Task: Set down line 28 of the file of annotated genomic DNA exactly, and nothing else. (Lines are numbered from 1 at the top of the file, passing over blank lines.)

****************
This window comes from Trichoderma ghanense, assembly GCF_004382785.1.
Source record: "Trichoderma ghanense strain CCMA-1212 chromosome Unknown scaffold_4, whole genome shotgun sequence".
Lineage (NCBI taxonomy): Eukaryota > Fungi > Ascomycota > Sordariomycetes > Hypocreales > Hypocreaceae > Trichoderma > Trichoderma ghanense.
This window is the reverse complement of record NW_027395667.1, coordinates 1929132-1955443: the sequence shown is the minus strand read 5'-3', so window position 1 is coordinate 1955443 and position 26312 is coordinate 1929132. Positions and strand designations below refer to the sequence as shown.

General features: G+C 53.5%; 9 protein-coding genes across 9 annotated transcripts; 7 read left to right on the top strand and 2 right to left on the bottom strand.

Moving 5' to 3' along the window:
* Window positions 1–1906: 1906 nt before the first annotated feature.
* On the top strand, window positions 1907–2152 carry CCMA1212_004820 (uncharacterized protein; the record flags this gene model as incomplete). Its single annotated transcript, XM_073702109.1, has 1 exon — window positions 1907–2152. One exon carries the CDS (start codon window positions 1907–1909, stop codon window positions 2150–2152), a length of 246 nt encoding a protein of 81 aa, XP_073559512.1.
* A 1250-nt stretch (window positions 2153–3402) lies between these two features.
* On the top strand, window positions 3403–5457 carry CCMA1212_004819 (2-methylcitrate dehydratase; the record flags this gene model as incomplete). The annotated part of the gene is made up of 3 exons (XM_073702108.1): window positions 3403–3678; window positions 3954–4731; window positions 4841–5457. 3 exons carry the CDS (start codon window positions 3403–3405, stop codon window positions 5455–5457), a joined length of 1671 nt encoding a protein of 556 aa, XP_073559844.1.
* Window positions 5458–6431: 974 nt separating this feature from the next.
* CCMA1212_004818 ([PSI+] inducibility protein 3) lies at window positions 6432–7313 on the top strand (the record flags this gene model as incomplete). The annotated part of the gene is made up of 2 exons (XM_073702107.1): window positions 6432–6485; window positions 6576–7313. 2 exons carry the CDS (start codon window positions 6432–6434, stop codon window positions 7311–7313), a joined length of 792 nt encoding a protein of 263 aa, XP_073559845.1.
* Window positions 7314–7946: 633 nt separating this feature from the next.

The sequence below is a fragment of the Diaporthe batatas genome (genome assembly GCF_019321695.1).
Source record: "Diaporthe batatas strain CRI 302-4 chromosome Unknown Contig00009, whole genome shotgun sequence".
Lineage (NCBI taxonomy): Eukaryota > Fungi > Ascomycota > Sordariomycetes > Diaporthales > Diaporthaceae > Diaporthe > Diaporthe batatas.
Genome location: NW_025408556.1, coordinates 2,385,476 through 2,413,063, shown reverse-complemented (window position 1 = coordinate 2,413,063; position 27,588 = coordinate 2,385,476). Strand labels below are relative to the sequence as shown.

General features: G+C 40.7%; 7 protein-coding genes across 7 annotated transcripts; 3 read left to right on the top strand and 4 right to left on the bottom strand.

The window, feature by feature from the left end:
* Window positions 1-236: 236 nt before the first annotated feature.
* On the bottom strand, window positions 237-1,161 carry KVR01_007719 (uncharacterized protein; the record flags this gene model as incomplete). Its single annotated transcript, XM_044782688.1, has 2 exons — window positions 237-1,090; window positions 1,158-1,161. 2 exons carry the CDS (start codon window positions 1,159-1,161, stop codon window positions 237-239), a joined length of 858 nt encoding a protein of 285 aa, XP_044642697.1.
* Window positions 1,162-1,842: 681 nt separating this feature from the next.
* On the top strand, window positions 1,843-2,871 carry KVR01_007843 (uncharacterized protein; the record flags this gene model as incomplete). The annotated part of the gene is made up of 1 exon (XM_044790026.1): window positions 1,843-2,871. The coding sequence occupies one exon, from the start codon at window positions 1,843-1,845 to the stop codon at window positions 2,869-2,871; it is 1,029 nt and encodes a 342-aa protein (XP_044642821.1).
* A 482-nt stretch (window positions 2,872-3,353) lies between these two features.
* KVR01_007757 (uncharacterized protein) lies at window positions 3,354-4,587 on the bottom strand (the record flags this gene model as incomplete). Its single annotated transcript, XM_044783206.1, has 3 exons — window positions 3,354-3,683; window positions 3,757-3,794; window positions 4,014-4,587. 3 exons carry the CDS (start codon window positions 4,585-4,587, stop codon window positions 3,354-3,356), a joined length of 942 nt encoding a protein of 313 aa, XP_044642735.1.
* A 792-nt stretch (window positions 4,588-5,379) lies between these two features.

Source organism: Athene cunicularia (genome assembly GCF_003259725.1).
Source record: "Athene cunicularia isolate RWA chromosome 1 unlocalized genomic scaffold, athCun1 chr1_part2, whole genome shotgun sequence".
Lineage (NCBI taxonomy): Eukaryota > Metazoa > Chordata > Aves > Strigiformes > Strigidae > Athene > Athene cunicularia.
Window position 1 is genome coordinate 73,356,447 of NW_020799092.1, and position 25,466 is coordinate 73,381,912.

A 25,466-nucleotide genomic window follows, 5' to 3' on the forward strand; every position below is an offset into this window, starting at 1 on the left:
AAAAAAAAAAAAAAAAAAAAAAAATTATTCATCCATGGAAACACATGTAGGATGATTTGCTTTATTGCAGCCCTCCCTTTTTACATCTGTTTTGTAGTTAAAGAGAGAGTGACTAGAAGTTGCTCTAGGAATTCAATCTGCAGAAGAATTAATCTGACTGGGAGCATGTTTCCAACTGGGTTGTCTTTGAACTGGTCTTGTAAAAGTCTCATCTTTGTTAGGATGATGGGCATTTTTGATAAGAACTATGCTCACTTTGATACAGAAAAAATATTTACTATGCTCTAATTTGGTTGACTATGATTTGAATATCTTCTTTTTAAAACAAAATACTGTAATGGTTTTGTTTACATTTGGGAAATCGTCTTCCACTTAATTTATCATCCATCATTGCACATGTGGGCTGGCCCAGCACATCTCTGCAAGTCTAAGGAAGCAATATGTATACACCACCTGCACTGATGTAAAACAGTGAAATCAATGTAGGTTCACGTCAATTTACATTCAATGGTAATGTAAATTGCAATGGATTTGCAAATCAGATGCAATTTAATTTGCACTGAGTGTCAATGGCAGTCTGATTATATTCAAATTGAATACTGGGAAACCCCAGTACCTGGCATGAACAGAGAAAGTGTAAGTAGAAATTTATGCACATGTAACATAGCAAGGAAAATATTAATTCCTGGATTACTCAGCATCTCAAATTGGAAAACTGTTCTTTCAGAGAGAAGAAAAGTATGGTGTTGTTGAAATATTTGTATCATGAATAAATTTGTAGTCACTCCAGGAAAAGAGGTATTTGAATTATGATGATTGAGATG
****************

Source record: "Athene cunicularia isolate RWA chromosome 1 unlocalized genomic scaffold, athCun1 chr1_part2, whole genome shotgun sequence".